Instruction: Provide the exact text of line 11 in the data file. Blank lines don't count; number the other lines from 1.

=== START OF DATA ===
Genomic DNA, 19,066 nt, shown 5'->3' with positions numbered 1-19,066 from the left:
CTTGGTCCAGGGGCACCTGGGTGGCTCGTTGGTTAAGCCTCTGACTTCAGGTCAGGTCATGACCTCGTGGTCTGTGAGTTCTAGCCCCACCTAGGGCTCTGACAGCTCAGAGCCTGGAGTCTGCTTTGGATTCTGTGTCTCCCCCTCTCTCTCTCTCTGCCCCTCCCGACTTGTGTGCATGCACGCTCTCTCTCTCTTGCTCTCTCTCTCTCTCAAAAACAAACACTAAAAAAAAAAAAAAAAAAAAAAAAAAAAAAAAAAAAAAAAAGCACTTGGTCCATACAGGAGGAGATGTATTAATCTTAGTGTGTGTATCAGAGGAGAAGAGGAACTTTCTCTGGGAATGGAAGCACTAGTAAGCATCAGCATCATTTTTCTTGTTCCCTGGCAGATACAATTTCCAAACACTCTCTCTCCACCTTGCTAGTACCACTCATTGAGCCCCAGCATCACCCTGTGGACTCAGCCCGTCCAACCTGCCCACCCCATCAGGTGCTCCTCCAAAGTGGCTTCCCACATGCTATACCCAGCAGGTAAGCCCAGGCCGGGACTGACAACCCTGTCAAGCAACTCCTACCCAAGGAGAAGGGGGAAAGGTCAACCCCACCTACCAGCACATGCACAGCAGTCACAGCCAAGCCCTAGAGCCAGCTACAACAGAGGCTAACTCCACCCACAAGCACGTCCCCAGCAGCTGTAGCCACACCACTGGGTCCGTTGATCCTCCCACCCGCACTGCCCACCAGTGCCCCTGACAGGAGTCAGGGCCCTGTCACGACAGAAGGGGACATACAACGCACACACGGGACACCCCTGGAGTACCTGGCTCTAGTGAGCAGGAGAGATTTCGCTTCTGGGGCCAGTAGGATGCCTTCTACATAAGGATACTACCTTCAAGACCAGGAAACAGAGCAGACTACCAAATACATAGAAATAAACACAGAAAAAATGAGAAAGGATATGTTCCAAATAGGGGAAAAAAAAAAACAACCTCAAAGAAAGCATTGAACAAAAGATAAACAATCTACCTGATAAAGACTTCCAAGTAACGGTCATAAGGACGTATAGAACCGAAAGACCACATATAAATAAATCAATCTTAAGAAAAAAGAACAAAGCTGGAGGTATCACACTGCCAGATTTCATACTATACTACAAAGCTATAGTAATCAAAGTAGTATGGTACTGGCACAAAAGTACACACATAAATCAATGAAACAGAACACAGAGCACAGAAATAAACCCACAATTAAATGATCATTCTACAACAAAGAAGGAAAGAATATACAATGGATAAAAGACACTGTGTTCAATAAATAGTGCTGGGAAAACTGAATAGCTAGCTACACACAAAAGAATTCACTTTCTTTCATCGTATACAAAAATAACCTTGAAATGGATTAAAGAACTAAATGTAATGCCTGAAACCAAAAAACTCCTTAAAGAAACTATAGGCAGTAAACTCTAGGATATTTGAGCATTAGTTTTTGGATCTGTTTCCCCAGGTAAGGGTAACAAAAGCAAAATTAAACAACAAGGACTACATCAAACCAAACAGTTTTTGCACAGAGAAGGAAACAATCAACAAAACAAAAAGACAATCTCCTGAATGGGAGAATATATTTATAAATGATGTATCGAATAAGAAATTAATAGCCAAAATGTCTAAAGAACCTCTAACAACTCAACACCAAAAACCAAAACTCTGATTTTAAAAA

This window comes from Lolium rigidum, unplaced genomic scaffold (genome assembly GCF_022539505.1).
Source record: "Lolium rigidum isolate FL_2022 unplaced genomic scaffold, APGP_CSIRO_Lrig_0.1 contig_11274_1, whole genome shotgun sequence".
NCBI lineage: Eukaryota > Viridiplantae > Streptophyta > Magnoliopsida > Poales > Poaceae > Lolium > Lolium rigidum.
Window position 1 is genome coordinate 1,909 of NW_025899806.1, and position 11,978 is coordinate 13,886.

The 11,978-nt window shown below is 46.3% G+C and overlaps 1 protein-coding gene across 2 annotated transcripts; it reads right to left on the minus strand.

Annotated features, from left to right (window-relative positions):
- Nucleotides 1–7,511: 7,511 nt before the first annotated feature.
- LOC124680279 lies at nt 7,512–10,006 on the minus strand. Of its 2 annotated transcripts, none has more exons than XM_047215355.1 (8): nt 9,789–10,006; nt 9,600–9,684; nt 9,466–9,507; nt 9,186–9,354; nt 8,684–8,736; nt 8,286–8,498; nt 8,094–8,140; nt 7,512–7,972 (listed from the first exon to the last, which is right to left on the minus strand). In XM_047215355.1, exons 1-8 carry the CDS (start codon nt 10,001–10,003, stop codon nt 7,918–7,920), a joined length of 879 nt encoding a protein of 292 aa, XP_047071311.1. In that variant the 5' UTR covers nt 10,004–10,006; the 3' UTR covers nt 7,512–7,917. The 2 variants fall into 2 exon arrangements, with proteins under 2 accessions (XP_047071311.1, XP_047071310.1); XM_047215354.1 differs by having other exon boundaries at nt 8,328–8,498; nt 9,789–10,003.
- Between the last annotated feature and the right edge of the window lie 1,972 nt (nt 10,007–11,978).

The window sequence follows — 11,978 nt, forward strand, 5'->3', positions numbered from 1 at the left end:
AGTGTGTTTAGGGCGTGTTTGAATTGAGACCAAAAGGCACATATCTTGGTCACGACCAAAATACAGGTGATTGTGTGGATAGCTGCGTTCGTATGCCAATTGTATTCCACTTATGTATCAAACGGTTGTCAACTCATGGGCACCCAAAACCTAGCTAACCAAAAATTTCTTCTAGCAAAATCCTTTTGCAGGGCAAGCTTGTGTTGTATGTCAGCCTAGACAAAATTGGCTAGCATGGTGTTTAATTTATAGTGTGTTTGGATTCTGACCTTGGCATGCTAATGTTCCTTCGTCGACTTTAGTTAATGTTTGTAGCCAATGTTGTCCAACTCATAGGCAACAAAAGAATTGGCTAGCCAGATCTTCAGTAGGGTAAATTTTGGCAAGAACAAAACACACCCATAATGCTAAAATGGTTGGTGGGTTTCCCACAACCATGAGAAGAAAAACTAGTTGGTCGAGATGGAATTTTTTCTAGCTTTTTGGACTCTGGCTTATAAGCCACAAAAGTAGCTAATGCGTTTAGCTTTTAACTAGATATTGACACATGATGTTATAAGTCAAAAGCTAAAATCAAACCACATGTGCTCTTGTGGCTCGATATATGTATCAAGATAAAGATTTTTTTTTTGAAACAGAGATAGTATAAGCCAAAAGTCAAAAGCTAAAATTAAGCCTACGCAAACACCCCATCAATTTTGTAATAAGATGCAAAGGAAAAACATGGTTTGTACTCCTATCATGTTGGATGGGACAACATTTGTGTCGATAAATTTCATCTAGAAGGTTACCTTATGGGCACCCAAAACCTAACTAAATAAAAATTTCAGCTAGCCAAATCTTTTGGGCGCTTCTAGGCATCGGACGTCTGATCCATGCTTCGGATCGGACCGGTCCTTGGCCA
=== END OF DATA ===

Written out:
- Between the last annotated feature and the right edge of the window lie 1,972 nt (nt 10,007–11,978).